Forget Beatlemania on The Ed Sullivan Show.
In the early months of 1964, University of Wisconsin alumni and friends were glued to their television sets rooting for their fellow Badgers in a battle of wits against some of the nation’s biggest B-list celebrities.
At stake: $15,000 and the UW’s reputation.
It all began on January 5, 1964, when host Clifton Fadiman welcomed three Wisconsin alumni to the game show Alumni Fun. The 13-week series, sponsored by American Cyanamid and airing on CBS, pitted 14 prominent college and university alumni teams against one another.
Alumni Fun was a spin-off of the popular radio and television program “College Bowl.” Read more about the UW’s 1965 championship team and where its members are today.
Playing for the UW team were Nat Hiken ’36, creator of television series Car 54, Where Are You? and Sgt. Bilko; William B. Murphy ’28, then-president of the Campbell’s Soup company; and David Susskind ’42, a producer whose credits include 1961’s TV movie A Raisin in the Sun — written by fellow alumna Lorraine Hansberry x’52.
They opened the series with a win over the University of the Pacific, represented by actors Janet Leigh and Darren McGavin, along with Richard Pederson, an assistant to UN Ambassador Adlai Stevenson.
Murphy could not attend the final two rounds, leaving football legend Elroy “Crazylegs” Hirsch x’45 to step in and prove that his mental speed could match his talents on the field.
The win against Pacific earned the UW team a ticket to the semi-finals on March 22 versus Brown University, where the Badger team defeated actress Ruth Hussey and author Quentin Reynolds.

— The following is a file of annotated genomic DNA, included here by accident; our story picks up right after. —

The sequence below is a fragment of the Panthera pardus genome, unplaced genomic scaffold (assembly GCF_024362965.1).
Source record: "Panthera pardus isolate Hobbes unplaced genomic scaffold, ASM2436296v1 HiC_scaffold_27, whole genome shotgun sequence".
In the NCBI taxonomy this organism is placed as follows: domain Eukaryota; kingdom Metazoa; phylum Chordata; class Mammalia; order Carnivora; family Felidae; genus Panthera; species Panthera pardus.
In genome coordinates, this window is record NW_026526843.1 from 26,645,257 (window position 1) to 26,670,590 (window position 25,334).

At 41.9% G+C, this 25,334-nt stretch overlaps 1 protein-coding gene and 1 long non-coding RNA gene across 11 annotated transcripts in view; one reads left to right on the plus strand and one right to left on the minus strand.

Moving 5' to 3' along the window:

Victory belonged to Wisconsin!
Finally, on April 5, Badgers across the country tuned in to see if Hiken, Susskind and Hirsch could defeat Dartmouth’s celebrity alumni: actor Robert Ryan, former NBC president Sylvester Weaver and Missouri Congressman Thomas Curtis.
According to the April 6 issue of the Wisconsin State Journal, quiz questions ranged across history, art, literature, science and finance. The contestants were asked to identify drawings of car parts, list the Four Horsemen of Notre Dame and translate “criminal and teenage jargon into recognizable English.”
Our Badgers could not name the president of Cyprus (Archbishop Makarios) but did know Jane Eyre’s married name (Rochester).
The UW alumni won out over Dartmouth, and a month later, Wisconsin Alumni Association leader Arlie Mucks, Jr. ‘47 lauded them with a luncheon at the Edgewater Hotel.
The team handed its winnings over to the university’s president, who in turn gave it to WAA to fund construction of the new Alumni House on Lake Street and student scholarships.
Jargon of the 1960s
Because we were unable to locate the exact questions asked during the “Alumni Fun” finals, we’re left to wonder what sort of “criminal and teenage jargon” the contestants were asked to translate.
So, we took our best guess and constructed a quiz of our own. Match all six words to their correct definitions, and you can officially call yourself a “cool cat.”
|1. Lay a trip||a. Boyfriend or girlfriend|
|2. Drop a dime||b. Use the pay phone|
|3. Bug out||c. Crazy or strange|
|4. Hep, hip or primo||d. Cool car|
|5. Main squeee||e. With it, first-class or cool|
|6. Mean machine||f. Mess with your head, create conflict or confusion|
|7. Around the bend||g. Flee the scene|
Answers: 1. F; 2. B; 3. G; 4. E; 5. A; 6. D; 7. C